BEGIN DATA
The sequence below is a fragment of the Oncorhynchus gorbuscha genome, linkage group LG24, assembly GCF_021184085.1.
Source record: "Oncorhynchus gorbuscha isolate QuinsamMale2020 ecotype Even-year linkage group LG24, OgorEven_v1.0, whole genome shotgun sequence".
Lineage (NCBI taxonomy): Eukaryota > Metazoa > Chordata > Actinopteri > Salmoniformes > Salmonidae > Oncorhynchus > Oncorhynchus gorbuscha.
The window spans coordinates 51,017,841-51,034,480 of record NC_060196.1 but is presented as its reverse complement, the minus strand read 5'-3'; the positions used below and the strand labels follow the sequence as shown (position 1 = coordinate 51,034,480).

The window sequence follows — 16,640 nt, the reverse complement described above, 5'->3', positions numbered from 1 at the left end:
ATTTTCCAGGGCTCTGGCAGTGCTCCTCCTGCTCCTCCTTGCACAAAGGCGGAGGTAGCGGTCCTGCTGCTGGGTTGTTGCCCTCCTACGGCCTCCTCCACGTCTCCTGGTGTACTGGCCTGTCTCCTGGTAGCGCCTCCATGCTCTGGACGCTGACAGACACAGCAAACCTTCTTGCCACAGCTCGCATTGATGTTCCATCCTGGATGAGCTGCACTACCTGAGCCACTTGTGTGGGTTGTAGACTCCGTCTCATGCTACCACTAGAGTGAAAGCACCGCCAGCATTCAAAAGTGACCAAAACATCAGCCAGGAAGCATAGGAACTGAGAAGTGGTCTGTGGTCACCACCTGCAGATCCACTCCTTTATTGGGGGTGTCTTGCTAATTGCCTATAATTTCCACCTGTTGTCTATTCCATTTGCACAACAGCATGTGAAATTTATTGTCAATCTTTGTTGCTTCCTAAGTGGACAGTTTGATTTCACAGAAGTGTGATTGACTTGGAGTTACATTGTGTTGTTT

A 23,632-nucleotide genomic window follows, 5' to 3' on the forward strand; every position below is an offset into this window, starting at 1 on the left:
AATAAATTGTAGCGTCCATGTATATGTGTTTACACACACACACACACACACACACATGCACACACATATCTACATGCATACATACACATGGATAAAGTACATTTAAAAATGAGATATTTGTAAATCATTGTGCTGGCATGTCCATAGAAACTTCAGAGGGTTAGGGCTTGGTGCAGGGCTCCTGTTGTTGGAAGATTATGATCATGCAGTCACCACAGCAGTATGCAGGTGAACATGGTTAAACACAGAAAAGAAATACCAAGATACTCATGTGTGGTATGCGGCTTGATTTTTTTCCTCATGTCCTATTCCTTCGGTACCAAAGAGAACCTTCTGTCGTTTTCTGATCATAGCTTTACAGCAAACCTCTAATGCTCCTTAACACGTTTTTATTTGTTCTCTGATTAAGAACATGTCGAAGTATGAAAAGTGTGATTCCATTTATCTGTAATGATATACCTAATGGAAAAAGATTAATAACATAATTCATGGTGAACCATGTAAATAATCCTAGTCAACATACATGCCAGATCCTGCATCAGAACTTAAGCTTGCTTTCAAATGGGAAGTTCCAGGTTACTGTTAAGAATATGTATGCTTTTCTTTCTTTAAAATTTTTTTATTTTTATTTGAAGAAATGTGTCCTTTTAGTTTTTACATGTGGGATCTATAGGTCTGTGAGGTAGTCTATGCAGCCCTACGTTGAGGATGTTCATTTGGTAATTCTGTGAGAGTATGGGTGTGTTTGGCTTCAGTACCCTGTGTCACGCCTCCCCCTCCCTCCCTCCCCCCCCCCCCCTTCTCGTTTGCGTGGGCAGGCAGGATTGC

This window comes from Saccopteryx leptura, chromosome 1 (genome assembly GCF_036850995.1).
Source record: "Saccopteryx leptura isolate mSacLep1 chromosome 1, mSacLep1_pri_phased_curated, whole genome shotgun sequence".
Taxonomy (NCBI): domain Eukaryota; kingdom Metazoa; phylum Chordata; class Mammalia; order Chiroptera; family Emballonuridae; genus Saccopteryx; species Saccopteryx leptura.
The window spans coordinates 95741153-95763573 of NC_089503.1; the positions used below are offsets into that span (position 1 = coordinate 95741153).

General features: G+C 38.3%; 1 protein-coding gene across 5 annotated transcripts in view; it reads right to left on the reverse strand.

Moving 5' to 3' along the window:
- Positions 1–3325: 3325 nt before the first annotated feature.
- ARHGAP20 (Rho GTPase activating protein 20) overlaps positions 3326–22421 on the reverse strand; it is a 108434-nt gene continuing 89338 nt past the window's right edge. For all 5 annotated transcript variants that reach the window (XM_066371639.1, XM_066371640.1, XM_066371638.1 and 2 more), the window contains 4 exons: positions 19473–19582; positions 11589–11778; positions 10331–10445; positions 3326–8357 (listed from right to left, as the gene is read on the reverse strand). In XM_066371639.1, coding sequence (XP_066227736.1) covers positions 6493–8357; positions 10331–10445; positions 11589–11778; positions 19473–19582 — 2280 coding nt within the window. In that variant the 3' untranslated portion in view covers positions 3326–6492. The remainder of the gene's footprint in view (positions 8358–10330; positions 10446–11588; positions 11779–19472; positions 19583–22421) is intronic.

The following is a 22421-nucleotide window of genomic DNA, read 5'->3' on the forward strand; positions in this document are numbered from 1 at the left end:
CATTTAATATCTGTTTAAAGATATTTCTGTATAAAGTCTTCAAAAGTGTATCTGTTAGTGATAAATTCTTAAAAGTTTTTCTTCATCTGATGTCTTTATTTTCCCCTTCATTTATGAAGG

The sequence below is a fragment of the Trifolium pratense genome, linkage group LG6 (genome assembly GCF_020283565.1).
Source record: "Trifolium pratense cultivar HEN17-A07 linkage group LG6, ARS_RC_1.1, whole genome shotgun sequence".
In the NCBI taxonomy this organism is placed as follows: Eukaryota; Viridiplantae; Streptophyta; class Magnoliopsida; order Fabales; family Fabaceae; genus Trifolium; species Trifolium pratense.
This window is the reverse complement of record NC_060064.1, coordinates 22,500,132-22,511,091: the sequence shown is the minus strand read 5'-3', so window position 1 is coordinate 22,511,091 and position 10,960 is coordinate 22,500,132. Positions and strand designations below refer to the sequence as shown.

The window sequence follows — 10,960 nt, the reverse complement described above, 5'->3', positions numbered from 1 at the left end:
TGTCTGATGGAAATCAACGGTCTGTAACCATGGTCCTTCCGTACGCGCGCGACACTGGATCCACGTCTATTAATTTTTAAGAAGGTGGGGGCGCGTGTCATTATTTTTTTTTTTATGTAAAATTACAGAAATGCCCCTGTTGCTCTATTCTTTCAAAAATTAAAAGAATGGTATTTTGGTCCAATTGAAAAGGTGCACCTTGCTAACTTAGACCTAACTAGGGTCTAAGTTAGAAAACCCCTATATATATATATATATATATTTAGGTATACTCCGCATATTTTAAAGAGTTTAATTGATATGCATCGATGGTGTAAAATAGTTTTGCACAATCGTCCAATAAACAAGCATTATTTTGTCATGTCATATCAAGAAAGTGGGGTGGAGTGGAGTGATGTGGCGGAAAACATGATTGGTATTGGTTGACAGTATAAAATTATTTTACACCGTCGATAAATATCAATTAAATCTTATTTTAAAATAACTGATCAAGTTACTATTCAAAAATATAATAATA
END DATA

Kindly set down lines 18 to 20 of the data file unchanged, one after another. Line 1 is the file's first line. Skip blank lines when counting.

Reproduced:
CATTTAATATCTGTTTAAAGATATTTCTGTATAAAGTCTTCAAAAGTGTATCTGTTAGTGATAAATTCTTAAAAGTTTTTCTTCATCTGATGTCTTTATTTTCCCCTTCATTTATGAAGG

The sequence below is a fragment of the Trifolium pratense genome, linkage group LG6 (genome assembly GCF_020283565.1).
Source record: "Trifolium pratense cultivar HEN17-A07 linkage group LG6, ARS_RC_1.1, whole genome shotgun sequence".